Site C Dam - cutting trees
FOR IMMEDIATE RELEASE: 24 May, 2018 Vancouver, Unceded Coast Salish Territories
Vancouverites Bring a Piece of the Peace to BC’s Attorney General
At noon on Friday, May 25, Fight C, a Vancouver-based group dedicated to solidarity with the Peace River Valley’s protectors, will be gifting David Eby mulched Peace Valley trees that were clearcut in preparation for the Site C dam. This destructive, wasteful project would destroy forests and farmland that BC needs intact as its best possible response to climate change. Fight C asserts that it is NOT too late to stop the dam, as the trees will grow back if the northern valley is not flooded.
“Because not many people in the Lower Mainland have been up north to the Peace Valley, they may not realize the vast territory that would be flooded for the dam is a huge violation of Treaty 8,” says Lianne Payne, a member of Fight C. “Because the Province of BC signed onto Treaty 8, everyone in BC is responsible for upholding this treaty that protects the right of First Nations to live, hunt, fish and practice their culture on the land. As settlers and treaty people, we need to hold our governments accountable to act honourably.”
June 21, National Aboriginal Day, is also the 119th anniversary of the signing of Treaty 8, largest and last treaty. Vancouver author Rita Wong asks, “How long will it take for us as Canadians to honour our treaties in this era of “reconciliation”?” She and hundreds of other citizens are pledging at a new website, http://witnessforthepeace.ca, to follow and support the West Moberly and Prophet River court case seeking to protect the Peace Valley,
“We cannot allow this to be out of sight, out of mind. Since BC’s MLAs aren’t making the trip to witness the destruction of the land, we will bring it to their doorsteps. Hopefully this reminds them of what they are allowing when they don’t stand up against the Liberal bullying tactics to force the dam upon Indigenous people, despite its blatant environmental racism,” states Mike Gildersleeve.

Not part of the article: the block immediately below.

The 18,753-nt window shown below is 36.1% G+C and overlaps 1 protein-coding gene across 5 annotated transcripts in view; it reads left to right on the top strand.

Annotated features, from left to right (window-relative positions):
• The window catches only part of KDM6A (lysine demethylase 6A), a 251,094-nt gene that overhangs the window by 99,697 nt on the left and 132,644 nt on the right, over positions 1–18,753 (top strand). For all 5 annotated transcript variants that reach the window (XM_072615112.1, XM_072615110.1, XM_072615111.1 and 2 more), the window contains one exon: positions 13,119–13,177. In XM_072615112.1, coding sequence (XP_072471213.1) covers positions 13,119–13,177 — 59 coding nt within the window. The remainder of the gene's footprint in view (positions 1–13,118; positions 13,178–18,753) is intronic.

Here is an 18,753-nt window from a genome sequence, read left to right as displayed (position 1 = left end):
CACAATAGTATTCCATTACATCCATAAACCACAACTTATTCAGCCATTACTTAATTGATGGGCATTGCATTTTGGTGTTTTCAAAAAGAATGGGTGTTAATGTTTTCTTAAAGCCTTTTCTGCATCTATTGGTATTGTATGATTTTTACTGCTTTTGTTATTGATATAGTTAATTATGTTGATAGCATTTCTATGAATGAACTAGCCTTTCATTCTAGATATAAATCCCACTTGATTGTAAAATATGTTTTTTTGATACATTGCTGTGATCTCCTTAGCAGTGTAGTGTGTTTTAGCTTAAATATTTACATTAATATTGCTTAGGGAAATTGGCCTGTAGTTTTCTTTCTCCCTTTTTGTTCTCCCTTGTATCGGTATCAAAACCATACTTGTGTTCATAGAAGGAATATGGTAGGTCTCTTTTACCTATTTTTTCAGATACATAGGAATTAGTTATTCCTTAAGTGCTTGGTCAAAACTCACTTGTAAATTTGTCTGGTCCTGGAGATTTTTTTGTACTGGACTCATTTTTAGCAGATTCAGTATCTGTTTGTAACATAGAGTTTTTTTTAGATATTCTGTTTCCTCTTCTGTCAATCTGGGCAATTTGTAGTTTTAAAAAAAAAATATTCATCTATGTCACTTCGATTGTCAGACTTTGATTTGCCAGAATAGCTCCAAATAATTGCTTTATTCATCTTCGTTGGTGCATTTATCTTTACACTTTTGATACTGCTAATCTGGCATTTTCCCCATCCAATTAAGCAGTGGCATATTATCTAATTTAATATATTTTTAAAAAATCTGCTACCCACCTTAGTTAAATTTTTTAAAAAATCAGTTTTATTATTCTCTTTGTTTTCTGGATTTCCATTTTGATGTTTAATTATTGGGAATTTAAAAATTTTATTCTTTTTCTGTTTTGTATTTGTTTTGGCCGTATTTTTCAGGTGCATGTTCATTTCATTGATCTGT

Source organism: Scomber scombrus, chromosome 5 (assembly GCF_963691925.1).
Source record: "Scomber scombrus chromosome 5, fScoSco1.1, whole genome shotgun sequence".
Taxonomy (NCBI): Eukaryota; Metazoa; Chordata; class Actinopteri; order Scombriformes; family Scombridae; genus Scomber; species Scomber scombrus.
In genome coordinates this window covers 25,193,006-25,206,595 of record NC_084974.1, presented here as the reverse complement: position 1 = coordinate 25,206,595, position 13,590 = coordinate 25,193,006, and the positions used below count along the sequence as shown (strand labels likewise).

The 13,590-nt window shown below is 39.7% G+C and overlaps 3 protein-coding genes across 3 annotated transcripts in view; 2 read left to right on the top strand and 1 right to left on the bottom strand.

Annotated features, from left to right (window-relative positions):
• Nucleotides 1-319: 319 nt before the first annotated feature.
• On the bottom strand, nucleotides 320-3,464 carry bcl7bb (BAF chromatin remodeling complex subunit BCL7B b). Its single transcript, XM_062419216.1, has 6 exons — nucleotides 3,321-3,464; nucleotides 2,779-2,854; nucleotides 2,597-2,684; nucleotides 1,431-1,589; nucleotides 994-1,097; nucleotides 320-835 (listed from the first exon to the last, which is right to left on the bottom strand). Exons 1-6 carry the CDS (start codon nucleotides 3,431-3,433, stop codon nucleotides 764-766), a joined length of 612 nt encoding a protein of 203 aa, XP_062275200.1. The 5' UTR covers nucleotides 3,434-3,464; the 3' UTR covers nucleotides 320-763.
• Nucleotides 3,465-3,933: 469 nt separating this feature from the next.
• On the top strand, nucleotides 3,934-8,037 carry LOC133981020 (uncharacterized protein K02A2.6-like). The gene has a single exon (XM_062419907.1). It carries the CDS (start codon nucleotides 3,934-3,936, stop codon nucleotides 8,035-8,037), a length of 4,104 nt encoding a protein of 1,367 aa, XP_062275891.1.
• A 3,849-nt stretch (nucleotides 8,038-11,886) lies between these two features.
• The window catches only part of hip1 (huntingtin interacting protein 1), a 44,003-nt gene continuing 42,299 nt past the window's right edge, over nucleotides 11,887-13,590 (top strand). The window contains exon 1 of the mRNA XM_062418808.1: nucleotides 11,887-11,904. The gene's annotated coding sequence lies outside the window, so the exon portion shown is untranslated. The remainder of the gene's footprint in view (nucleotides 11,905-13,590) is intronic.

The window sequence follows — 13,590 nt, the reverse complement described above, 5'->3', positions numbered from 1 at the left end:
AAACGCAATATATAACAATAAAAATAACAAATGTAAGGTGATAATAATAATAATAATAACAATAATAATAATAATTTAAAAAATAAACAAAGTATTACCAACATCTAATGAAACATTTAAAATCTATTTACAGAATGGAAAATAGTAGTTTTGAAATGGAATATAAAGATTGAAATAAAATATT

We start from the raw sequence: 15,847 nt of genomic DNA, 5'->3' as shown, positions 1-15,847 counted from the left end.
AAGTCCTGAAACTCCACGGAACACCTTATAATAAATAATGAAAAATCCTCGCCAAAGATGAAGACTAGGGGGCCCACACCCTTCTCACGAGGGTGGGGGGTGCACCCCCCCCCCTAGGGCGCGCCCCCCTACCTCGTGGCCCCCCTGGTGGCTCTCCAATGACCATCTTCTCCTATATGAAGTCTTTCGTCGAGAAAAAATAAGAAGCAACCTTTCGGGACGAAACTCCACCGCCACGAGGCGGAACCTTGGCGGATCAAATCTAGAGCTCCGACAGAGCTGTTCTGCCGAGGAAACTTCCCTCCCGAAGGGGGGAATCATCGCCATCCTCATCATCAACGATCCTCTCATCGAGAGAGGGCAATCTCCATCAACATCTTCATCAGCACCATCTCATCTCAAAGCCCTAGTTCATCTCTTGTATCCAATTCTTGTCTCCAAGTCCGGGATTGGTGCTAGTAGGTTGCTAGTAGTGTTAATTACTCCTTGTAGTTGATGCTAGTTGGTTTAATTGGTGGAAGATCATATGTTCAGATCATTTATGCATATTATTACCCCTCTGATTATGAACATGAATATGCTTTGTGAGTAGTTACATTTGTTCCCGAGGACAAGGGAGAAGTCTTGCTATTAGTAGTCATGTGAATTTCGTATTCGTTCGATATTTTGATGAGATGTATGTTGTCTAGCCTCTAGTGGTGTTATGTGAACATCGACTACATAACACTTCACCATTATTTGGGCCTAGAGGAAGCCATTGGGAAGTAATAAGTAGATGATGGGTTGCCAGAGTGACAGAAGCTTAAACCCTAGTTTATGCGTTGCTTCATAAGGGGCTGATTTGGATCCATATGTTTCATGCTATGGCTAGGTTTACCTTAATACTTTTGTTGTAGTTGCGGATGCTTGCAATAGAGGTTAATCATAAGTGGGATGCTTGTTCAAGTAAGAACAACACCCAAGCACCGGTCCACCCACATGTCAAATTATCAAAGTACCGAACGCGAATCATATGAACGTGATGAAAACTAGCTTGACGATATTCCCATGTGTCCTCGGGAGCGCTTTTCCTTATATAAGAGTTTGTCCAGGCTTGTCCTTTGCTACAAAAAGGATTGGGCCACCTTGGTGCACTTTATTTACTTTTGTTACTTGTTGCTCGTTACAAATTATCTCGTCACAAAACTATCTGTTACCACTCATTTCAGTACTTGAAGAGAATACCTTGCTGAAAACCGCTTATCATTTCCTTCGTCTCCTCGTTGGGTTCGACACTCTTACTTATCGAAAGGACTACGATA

“When the government fails us, it’s up to the people to step up,” adds Lindsay Hughes. “This dam amounts to attempted genocide. In this time of supposed reconciliation, BC must do better. It must walk its talk of implementing the United Nations Declaration on the Rights of Indigenous People.”
We invite the media and all members of the public to join us at 2909 West Broadway, at David Eby’s constituency office in Kitsilano, where Fight C has been holding weekly actions in solidarity with the Peace Valley every Friday from 12 pm to 2 pm. The actions have ranged from a vigil, complete with a coffin to mourn the death of evidence-based decision-making, to a lemonade stand to raise funds for the legal battle waged by West Moberly and Prophet River First Nations and for our children’s exorbitant Hydro bills if the dam is not stopped. The court case for these two First Nations from Treaty 8 is expected to begin in late July 2018.
“In a recent turn of events, the Federal government is not opposing the injunction sought by the West Moberly and Prophet River First Nations. Why can’t BC follow this lead?” asks Shahira Sakiyama.
The attached photographs show how perfectly healthy, good trees were wastefully mulched, and not used for timber in BC Hydro’s destructive haste to clear the valley while the West Moberly First Nation is still seeking justice and recognition of their sacred relationship with the Peace River, “the main artery of West Moberly territory, the lifeblood of their culture,” according to the injunction application they filed in January 2018.
For more information, contact Rita Wong at 604.653.4006, firstname.lastname@example.org.